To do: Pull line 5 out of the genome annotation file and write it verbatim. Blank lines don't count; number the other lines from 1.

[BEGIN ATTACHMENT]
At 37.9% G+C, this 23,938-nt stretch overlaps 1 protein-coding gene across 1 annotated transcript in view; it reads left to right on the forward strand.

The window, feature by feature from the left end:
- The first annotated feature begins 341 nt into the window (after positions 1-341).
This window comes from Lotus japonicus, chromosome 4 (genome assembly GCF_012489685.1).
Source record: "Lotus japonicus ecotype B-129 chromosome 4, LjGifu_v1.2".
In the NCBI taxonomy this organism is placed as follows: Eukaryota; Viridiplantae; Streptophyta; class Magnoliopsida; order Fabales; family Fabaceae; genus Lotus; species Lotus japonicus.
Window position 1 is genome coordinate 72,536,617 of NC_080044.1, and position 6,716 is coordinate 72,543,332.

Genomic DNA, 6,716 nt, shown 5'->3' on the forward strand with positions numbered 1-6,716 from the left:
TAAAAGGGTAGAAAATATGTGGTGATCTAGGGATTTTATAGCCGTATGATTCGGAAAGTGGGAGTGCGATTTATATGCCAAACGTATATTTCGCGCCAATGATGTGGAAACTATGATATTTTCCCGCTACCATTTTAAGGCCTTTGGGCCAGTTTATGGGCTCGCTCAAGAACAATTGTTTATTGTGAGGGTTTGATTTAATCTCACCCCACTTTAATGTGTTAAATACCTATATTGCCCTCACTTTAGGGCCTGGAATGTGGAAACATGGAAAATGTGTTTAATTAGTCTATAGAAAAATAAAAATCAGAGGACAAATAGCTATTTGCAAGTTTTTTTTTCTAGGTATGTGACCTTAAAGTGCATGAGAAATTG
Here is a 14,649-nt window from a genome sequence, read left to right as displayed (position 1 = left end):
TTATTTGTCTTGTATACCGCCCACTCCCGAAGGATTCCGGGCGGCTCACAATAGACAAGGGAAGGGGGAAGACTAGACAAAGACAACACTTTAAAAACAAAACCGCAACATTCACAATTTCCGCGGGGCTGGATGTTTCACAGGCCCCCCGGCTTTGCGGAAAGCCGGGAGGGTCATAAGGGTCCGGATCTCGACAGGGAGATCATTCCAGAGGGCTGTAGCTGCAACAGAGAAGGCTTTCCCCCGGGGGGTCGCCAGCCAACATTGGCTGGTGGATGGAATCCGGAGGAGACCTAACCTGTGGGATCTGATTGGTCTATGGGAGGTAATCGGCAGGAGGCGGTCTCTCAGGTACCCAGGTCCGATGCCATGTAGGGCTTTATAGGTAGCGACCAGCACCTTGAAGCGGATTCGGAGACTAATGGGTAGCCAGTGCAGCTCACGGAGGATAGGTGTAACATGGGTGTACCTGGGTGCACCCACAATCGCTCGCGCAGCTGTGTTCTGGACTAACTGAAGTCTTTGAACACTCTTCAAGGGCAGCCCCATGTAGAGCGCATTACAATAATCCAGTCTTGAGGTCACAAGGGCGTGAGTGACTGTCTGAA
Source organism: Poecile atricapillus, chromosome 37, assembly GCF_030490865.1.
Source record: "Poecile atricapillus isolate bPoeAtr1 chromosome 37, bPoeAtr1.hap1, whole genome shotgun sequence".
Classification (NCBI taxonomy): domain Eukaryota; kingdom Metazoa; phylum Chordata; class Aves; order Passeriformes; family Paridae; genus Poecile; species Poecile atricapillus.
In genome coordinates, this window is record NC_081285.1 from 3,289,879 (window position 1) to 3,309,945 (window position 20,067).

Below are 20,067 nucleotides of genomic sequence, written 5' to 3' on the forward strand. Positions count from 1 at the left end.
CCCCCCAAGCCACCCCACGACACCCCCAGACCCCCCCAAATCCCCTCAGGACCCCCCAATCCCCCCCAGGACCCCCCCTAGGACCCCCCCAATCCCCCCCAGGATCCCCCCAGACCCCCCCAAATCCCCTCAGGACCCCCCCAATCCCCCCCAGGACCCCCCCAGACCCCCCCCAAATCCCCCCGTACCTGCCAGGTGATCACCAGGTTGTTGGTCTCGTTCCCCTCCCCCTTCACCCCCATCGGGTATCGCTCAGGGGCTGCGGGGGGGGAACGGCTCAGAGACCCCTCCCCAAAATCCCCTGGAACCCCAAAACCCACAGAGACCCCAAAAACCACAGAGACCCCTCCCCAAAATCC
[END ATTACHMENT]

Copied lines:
Source record: "Lotus japonicus ecotype B-129 chromosome 4, LjGifu_v1.2".